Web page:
The coronavirus pandemic has changed the way we consume creative content – from Netflix binges to virtual museum tours to concerts streamed from musicians’ homes. But more transformational than the amount of content absorbed or the medium used has been the reaffirmation that connecting with something creative is important to maintaining our sanity. This has happened even as the virus’ impacts have forced the entertainment sector to shut down productions and furlough workers. As a result, those in the very hands-on business of making creative content have had to reconfigure how they lead and work during these isolated times.
What lessons can the entertainment sector, and industry in general, learn from these experiences? What type of leaders will be required in these disrupted times and in the future? At Egon Zehnder, we have assessed over 250 entertainment leaders in the past 18 months, and our experience has convinced us that leaders must have four priorities right now and in the future in order to succeed: Double down on digital, get closer to the consumer, think globally and prioritize people leadership.
Double Down on Digital
The digital revolution in the entertainment business has been widely documented over the past few decades, with over 300 over-the-top providers currently in the market. But the pandemic, in addition to confirming the power of digital distribution, has revealed new ways entertainment companies could capture value. One clear example is Netflix’s surge in new subscribers - up almost 16 million in the first quarter and another 10 million in the second quarter (versus just 2.7 million for the same period last year, although the numbers flattened as the year went on).With broadcast and cable TV providing hundreds of channels available 24/7, audiences still signed up for the streaming service in droves, confirming that consumers want the control that only digital offers and the ability to use their mobile devices to turn every space - indoors and out - into a TV room. Even traditional genres like opera, ballet and Broadway pushed into streaming, opening up free access to online concerts and performance. Several performing arts companies are now looking at how to make this an ongoing method of reaching new audiences.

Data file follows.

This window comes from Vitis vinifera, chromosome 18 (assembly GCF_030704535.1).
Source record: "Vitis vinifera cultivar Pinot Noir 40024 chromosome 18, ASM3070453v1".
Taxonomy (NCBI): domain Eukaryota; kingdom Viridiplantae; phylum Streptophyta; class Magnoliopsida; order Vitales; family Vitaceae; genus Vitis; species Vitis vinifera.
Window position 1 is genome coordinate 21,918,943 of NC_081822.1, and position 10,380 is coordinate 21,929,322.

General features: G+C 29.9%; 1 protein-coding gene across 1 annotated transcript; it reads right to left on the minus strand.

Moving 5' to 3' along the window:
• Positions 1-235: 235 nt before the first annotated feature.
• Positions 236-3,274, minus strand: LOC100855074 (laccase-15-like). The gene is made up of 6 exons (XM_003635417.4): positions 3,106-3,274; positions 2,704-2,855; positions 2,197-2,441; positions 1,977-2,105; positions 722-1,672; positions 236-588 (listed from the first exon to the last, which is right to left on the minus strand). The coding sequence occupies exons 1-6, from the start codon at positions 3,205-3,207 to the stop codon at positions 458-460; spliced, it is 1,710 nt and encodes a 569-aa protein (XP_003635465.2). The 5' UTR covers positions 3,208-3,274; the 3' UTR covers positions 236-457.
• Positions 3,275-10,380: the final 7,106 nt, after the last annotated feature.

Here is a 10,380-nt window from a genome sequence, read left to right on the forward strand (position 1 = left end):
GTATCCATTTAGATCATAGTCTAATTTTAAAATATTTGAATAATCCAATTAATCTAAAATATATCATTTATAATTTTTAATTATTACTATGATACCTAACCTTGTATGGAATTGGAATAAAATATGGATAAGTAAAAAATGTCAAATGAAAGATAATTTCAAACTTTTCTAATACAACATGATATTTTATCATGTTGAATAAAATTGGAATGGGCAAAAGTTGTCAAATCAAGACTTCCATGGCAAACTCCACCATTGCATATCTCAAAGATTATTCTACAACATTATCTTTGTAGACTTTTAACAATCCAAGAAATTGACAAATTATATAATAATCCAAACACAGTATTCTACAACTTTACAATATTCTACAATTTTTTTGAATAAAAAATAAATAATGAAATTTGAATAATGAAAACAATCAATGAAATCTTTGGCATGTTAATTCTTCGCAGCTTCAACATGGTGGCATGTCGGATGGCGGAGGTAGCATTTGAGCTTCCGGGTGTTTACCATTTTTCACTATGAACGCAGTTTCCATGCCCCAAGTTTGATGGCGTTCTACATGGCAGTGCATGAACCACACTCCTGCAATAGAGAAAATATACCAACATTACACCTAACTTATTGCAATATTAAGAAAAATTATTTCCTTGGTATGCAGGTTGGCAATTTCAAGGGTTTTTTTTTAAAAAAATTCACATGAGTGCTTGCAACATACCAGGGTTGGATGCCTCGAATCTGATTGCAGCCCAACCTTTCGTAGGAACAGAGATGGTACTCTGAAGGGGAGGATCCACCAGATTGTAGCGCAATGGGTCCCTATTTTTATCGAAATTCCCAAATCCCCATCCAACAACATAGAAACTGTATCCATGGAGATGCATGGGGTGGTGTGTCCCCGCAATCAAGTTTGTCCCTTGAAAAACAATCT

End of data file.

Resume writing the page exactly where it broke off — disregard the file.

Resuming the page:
New digital technologies have also allowed some shows to complete their seasons even after the shutdown of traditional television production. Animated episodes, digitally produced, completed the seasons of The Blindspot and One Day at a Time. We will have to see whether this genre mixing lasts once traditional live action productions return, but one network president told us he is seeking to hire executive development talent with experience across scripted, unscripted and animation as a way to generate fresh ideas and flexibility. Other companies should look for leaders who understand the value of digital as a means to give audiences what they want from the broadest perspective – from content creation to distribution.
Get Closer to the Consumer